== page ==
Ulcerative colitis

Ulcerative colitis is an inflammatory disease of the large intestine, not caused by bacteria, which results in ulceration and bleeding. There is inflammation and ulceration of the mucosa and submucosa similar to that seen in infection. It is often characterised by alternating periods with no or few symptoms, and periods with frequent stomach pains and diarrhoea that is mixed with pus, blood, and mucus.

The symptoms depend on how much of the intestine is affected: if it is only the rectum then there may be constipation and blood stained stools: if it is the whole of the large intestine and the disease is very active there may be profuse, bloody diarrhoea with abdominal pain both day and night, fever and weight loss.

The exact cause of ulcerative colitis is unknown. There may be a genetic susceptibility in people with the tissue type HLA B27. Attacks can be prevented in some people with the use of anti-inflammatories prescribed by the doctor but steroid drugs may be needed in a severe outbreak.


Nutritional Supplements that could help. (Refer to the individual supplement for cautions in use.)

Supplement/Herb What it does Dosage
Fish Oils Fish oil supplementation may lead to a decrease in inflammation and an increase of the intestinal mucosal surface area, thereby increasing the absorption of nutrients. 1200 – 4800mg daily
Multi nutrient formula A variety of nutrient deficiencies are common in Crohn’s and Colitis, mainly because of malabsorption issues relating to the condition. As per manufacturer’s directions
Zinc Zinc, B12 and folic acid are especially important. Zinc deficiency is found in approximately 45% of Crohn’s and Colitis patients, and many of the issues associated with IBD such as impaired healing, fissures, depressed immunity and loss of appetite are probably attributable to poor zinc status. 15 – 45mg daily
Folic Acid Folic acid deficiency is also common in Crohn’s and Colitis which can affect the absorptive ability of intestinal cells, causing further nutrient deficiency. Folic acid deficiency is also associated with diarrhoea. 400 – 600ug daily
Vitamin BI2 B12 is absorbed in the part of the intestinal tract most often affected by Crohn’s so deficiency is common and traditional supplements may not help. Sublingual B12 supplements are the best form of oral B12 administration. 1000ug daily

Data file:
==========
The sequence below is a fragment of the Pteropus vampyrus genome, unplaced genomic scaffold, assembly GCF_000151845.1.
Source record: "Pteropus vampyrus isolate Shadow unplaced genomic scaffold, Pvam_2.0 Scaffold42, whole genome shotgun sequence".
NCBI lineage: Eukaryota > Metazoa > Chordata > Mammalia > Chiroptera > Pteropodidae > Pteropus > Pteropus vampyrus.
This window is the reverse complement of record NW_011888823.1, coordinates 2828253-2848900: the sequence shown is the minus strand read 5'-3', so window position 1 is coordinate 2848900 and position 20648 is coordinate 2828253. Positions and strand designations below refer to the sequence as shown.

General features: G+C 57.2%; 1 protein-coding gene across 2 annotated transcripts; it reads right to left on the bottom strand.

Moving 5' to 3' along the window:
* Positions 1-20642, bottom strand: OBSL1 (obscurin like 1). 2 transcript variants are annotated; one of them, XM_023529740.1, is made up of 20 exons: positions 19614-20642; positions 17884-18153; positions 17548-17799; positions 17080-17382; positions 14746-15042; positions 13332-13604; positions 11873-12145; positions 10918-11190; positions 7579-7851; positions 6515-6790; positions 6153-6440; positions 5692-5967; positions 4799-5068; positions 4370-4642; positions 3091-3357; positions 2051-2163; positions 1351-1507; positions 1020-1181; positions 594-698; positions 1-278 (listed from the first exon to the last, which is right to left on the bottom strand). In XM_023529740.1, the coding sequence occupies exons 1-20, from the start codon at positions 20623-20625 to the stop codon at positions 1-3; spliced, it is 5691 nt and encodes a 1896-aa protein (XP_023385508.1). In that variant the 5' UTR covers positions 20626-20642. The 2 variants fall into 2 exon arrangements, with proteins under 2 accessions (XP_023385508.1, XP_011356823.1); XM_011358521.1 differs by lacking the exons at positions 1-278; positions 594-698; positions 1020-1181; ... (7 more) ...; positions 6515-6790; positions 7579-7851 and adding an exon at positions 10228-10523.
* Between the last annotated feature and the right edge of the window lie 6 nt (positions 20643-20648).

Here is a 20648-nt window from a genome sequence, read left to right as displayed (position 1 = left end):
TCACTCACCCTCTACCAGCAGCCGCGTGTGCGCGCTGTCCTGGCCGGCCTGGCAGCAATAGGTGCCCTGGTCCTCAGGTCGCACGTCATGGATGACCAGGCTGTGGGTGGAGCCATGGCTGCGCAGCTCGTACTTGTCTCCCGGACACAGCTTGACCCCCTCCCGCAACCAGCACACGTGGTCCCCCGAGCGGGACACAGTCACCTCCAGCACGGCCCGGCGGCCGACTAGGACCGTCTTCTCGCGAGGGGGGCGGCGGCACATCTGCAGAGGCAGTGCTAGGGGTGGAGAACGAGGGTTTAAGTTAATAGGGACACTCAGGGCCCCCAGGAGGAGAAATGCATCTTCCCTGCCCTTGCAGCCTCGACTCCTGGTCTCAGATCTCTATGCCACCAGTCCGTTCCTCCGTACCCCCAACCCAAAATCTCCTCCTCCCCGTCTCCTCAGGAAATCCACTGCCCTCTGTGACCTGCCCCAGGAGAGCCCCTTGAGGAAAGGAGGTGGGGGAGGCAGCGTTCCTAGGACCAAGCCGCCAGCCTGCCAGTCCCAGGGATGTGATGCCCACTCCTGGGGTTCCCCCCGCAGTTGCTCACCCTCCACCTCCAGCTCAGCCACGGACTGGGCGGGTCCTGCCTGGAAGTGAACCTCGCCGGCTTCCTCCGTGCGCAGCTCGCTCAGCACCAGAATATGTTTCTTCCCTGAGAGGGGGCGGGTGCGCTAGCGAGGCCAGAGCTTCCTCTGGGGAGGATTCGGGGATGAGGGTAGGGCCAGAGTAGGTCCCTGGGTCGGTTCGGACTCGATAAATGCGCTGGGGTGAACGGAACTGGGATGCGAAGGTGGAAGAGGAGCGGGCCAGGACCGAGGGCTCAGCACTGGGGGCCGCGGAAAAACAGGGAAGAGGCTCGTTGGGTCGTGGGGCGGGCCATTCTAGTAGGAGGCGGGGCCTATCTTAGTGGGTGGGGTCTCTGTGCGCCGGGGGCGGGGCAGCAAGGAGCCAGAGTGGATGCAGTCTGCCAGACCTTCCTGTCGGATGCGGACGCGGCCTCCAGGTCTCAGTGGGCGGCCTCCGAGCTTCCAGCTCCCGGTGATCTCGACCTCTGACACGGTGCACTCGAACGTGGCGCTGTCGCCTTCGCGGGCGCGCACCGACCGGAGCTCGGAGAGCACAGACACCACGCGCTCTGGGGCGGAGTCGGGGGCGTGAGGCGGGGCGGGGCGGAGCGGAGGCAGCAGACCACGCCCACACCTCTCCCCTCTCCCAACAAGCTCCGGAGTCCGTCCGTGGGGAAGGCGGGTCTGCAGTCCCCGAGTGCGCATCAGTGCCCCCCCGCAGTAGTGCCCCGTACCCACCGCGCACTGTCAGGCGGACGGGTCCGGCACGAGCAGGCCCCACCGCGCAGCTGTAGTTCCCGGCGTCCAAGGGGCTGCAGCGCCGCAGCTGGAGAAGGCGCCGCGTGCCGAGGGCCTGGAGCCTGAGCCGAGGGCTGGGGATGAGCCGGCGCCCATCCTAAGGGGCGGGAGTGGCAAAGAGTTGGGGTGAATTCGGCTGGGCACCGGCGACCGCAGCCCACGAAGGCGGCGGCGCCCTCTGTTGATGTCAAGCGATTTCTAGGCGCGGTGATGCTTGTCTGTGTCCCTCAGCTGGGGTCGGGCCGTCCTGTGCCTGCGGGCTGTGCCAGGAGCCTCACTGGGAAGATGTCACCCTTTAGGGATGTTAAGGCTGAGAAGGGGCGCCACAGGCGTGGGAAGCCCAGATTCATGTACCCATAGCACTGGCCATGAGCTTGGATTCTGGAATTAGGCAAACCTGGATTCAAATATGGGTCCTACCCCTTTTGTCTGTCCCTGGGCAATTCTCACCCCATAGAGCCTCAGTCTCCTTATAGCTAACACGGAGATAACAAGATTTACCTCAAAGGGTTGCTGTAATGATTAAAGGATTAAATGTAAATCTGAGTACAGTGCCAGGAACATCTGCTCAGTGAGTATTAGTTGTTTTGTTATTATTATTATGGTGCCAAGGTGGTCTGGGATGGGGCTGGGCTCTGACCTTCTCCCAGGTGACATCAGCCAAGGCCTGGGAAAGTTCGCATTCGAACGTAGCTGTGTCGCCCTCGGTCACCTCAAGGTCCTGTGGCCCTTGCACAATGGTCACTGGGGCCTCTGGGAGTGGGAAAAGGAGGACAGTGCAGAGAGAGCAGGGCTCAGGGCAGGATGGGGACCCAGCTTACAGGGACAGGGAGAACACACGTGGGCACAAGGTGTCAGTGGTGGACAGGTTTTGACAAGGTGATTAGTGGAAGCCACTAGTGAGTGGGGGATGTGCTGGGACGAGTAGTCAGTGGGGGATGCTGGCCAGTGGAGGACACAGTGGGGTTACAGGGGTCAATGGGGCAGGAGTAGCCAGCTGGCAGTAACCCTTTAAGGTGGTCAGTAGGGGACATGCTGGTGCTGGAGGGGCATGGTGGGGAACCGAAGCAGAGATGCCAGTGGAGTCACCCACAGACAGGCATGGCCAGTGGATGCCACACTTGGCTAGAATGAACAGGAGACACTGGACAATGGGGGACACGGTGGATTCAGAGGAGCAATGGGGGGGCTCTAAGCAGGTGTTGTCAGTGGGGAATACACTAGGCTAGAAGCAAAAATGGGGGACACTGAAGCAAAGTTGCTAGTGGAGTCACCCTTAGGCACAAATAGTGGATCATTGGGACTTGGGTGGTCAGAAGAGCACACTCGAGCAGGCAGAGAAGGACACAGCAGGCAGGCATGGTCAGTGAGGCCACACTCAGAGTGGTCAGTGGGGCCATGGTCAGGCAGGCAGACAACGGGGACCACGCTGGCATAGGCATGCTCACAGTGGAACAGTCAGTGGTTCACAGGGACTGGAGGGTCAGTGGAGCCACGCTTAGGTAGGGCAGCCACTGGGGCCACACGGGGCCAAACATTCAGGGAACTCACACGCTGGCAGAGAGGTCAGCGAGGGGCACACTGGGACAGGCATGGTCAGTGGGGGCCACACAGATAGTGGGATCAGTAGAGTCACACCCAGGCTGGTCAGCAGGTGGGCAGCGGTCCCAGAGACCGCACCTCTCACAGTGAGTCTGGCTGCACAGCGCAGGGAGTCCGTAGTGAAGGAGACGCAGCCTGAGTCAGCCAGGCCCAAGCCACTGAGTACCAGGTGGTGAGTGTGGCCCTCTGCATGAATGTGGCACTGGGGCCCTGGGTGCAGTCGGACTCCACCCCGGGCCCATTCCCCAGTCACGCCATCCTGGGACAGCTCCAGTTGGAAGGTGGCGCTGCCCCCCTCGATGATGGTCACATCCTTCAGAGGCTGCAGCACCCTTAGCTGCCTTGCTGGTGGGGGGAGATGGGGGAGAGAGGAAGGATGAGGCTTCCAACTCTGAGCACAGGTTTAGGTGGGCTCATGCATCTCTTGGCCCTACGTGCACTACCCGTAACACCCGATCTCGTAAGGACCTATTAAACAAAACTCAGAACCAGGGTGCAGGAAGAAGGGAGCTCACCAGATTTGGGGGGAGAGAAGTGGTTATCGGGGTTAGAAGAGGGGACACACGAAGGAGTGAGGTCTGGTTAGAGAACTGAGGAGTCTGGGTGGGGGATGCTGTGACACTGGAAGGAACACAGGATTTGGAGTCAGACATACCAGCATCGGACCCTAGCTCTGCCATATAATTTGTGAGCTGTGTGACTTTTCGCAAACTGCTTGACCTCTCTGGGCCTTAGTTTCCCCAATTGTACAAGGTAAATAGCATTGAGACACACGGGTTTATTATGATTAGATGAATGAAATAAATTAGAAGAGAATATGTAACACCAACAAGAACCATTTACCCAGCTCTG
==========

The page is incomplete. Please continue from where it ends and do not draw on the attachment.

Probiotics Supplementation with probiotics can promote a healthy intestinal environment. A broad spectrum of organisms is advisable, but the most relevant are the Bifidobacteria strains, which are primarily inhabitants of the colon, the part of the intestinal tract affected by Crohn’s and Colitis. 5-15 billion organisms daily
Quercetin Quercetin inhibits the release of inflammatory chemicals such as histamine by influencing two enzymes involved in their release. Additionally, quercetin is known to inhibit synthesis of inflammatory compounds from fatty acid metabolism making it particularly valuable in Crohn’s and Colitis. 1000 – 2000mg daily (between meals)
Proteolytic Enzymes bromelain Inhibit inflammatory processes, such as those that occur in Crohn’s or Colitis. Proteolytic enzymes should be taken away from food to derive anti-inflammatory benefits, but can also be used with food to promote proper protein digestion. 750 – 1 500mg daily (between meals)
L glutamine Recommended for repair of the tissues lining the digestive tract. 5gm morning and evening
Slippery Elm Will help to soothe inflamed mucous membranes. as directed on the label.


Diet and Lifestyle Factors


Eat a well balanced diet, which includes lots of cooked fruit and vegetables.

Reduce or avoid:

Dairy products which are mucous forming.

Gluten rich foods such as wheat, barley, oats and rye as gluten contains a protein called gliadin which is known to irritate the walls of the intestine.

Trans/hydrogenated fats.

Refined and processed foods


Caffeinated drinks such as tea, coffee, chocolate, colas.

Sugar as it an immune suppressant.

Tomatoes, raw fruit and nuts.

Do not smoke as it increases the risk of Crohn’s and Colitis and worsens symptoms.

Increase your intake of:

Complex carbohydrates

Fibre (Not from wheat)

Green leafy vegetables

Oily fish like salmon, mackerel, sardines and pilchars which will provide the anit-inflammatory Omega 3 fatty acids to help reduce the severity and frequency of attacks.


Take regular, gentle exercise and make sure you get adequate rest.

Minimise impact of stress, which may be a trigger for Crohn’s and Colitis flare-ups (Also, cortisol slows tissue repair and suppresses the immune system)

Suggested further reading:

  • Ulcerative colitis explained
  • Management strategies

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